The Nevada Department of Motor Vehicles on Saturday issued a statement rejecting the Secretary of State’s letter raising “concerns” about its system for handling voter registrations.
“Your letter comes as a complete surprise as you and your office have reviewed, contributed to and approved the processes you are expressing concerns about,” said the response by DMV Director Terri Albertson.
DMV officials said they accept voter registration applications “in accordance with the National Voter Registration Act of 1993.” That act requires all state motor vehicle licensing offices to serve as voter registration sites.
“Although the DMV has always served as a pass through for applications, prior to September 2016, citizens interested in registering to vote were required to complete a separate voter registration application even though much of the requested information was the same,” the letter to the secretary states.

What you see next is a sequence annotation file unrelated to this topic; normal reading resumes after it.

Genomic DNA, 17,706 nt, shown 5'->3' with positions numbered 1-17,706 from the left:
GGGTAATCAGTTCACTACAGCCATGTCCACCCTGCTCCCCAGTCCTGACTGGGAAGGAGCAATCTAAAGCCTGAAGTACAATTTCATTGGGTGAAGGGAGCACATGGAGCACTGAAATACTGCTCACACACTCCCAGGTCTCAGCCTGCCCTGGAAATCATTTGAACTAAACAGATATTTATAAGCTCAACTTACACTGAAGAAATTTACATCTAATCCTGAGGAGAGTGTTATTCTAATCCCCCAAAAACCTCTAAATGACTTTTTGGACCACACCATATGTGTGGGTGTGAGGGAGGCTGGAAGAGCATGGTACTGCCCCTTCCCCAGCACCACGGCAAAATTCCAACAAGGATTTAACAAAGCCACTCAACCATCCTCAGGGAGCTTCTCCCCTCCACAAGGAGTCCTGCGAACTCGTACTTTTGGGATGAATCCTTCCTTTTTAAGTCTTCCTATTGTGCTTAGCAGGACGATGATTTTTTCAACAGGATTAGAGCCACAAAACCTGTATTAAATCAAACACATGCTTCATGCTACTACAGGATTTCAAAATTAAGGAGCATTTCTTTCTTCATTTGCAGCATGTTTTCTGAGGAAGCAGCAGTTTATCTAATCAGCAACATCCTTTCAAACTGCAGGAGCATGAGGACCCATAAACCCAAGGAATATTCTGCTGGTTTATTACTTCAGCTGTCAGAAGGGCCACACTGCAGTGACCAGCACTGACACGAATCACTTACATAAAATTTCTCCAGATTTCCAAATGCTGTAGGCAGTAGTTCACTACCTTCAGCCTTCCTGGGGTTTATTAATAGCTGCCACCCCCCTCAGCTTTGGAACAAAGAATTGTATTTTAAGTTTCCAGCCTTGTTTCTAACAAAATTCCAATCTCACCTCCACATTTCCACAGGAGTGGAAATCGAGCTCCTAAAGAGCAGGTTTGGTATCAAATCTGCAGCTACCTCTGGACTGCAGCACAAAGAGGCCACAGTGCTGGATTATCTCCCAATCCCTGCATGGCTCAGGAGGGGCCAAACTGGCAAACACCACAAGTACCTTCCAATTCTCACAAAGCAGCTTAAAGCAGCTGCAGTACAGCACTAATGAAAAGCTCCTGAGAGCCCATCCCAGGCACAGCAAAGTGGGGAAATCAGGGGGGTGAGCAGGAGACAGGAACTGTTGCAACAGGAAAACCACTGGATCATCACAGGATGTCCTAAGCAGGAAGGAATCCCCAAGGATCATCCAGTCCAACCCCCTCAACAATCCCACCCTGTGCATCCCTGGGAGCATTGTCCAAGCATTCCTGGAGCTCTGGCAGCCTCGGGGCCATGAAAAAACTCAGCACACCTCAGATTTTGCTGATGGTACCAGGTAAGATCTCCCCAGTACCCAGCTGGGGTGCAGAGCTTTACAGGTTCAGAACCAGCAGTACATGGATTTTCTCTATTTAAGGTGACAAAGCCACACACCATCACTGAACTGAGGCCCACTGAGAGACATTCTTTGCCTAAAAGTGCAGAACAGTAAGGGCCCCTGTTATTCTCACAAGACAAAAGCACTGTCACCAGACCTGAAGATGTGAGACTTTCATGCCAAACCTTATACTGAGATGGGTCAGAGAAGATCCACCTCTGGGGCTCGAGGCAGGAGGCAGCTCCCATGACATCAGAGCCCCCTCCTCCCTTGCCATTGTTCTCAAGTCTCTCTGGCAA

Now, the Motor Voter process has changed to what DMV officials say is full compliance with federal law, eliminating the need for customers to fill out duplicate information. That process was vetted with the ACLU and League of Women Voters along with other groups.
“Our attorney general’s office has been alongside us during this process, providing their advice and counsel to ensure we are following all federal and state laws,” said Albertson.
She said just in March, DMV signed a memorandum of understanding with the ACLU as well as the secretary of state’s office, detailing those practices. That MOU states that: “The DMV shall provide the appropriate clerk/registrar all voter registration applications returned by customers without regard to their completeness.” It says under federal law, the only reason DMV can reject an application is the lack of a signature.
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